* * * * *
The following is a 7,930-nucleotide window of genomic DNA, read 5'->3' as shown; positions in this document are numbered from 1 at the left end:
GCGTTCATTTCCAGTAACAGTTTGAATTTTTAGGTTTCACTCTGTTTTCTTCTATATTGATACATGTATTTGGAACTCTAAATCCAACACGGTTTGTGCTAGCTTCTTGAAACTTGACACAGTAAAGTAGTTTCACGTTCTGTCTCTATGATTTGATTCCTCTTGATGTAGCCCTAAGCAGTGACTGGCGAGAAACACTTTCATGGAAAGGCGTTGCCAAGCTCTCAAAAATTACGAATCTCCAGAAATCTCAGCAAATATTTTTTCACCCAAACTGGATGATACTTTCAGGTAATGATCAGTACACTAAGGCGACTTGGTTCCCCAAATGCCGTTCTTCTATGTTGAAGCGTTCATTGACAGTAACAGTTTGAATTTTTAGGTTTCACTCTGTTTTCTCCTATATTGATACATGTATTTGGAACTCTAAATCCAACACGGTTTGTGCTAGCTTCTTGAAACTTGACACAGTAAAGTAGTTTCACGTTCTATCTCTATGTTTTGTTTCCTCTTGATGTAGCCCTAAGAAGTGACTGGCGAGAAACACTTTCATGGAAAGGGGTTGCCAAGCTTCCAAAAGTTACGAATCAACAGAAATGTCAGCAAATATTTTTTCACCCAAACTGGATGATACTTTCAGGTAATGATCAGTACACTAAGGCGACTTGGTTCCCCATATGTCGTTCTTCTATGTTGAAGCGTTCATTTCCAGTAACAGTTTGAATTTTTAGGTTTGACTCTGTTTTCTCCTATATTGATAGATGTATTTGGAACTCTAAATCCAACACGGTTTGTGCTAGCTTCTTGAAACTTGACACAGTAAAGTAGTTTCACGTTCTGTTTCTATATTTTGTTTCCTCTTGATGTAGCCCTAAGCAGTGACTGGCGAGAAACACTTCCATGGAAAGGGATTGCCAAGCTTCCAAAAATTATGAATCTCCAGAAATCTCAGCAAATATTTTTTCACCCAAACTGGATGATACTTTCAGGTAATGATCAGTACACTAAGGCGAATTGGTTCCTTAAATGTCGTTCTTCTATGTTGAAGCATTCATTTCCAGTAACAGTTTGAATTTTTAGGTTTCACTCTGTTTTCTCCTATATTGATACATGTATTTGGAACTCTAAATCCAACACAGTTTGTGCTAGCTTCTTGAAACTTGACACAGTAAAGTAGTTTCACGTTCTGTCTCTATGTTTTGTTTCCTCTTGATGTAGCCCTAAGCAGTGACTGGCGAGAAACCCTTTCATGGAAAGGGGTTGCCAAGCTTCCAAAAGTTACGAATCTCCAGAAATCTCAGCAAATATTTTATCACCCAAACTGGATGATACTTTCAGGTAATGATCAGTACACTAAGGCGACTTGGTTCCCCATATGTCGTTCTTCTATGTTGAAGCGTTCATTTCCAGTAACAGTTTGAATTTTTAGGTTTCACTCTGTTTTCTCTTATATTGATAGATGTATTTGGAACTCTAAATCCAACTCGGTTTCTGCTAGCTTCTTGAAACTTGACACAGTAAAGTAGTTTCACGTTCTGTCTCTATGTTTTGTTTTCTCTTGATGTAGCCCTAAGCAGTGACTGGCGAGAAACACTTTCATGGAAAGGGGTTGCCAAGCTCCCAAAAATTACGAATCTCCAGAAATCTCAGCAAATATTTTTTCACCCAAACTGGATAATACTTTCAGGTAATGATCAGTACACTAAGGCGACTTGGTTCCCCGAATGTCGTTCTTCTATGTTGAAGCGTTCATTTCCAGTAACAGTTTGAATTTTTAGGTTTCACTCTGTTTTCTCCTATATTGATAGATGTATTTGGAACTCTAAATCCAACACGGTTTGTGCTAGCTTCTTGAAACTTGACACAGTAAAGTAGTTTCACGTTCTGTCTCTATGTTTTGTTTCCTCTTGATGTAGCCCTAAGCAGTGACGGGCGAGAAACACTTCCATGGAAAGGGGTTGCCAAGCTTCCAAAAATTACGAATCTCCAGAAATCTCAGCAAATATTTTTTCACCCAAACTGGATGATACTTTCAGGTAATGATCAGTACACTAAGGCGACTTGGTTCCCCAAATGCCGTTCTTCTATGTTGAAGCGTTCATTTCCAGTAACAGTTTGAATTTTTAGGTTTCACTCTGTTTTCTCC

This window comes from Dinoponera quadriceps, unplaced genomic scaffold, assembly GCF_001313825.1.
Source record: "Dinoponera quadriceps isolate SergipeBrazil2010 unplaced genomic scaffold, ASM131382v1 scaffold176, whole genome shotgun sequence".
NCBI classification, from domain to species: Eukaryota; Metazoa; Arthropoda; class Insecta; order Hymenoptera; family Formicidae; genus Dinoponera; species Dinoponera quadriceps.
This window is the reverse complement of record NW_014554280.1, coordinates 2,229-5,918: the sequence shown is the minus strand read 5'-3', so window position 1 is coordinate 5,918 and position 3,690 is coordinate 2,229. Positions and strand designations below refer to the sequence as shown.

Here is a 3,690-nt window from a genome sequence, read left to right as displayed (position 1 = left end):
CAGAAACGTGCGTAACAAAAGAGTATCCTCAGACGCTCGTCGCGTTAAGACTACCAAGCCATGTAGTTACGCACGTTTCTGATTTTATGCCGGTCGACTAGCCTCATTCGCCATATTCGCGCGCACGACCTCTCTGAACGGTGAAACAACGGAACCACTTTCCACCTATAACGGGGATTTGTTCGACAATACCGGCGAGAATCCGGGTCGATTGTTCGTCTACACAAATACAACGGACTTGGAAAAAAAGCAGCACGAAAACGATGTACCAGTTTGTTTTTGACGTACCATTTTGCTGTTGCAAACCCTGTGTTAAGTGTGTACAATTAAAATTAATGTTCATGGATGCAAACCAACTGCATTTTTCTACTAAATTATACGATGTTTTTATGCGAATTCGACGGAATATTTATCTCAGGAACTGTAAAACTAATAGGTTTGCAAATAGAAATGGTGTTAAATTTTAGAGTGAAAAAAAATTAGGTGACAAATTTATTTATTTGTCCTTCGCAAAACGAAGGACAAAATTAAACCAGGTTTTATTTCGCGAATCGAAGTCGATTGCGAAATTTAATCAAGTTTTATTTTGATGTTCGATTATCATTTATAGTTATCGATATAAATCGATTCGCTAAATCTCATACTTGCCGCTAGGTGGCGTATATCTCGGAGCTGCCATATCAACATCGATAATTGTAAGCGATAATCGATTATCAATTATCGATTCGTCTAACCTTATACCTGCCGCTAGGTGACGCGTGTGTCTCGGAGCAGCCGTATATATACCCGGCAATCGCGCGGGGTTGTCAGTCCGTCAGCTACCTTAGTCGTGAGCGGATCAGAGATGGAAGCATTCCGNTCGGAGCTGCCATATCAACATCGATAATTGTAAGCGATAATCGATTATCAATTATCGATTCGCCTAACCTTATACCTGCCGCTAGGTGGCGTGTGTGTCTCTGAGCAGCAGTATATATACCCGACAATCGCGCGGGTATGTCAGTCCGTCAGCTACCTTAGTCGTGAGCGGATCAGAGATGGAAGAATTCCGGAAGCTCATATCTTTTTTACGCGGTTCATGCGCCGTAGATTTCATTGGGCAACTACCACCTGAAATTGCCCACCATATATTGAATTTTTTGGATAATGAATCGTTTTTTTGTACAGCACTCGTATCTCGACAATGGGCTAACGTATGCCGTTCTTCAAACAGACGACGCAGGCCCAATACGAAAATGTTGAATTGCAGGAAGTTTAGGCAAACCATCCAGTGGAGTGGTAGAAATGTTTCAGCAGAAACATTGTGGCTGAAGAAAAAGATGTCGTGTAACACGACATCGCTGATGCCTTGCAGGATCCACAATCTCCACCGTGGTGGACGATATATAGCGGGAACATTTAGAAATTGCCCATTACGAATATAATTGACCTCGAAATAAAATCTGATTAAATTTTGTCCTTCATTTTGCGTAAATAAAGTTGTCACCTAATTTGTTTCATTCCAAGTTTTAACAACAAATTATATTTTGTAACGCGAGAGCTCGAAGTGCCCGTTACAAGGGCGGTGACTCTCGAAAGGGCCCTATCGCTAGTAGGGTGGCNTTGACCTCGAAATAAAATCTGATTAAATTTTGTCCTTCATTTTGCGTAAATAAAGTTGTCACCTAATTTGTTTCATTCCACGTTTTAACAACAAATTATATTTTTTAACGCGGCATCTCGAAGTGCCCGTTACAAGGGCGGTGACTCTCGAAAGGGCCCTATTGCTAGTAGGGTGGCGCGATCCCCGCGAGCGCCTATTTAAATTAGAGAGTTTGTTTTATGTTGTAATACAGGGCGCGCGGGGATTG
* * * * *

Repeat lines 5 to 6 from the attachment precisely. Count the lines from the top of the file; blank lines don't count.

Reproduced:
NCBI classification, from domain to species: Eukaryota; Metazoa; Arthropoda; class Insecta; order Hymenoptera; family Formicidae; genus Dinoponera; species Dinoponera quadriceps.
This window is the reverse complement of record NW_014554280.1, coordinates 2,229-5,918: the sequence shown is the minus strand read 5'-3', so window position 1 is coordinate 5,918 and position 3,690 is coordinate 2,229. Positions and strand designations below refer to the sequence as shown.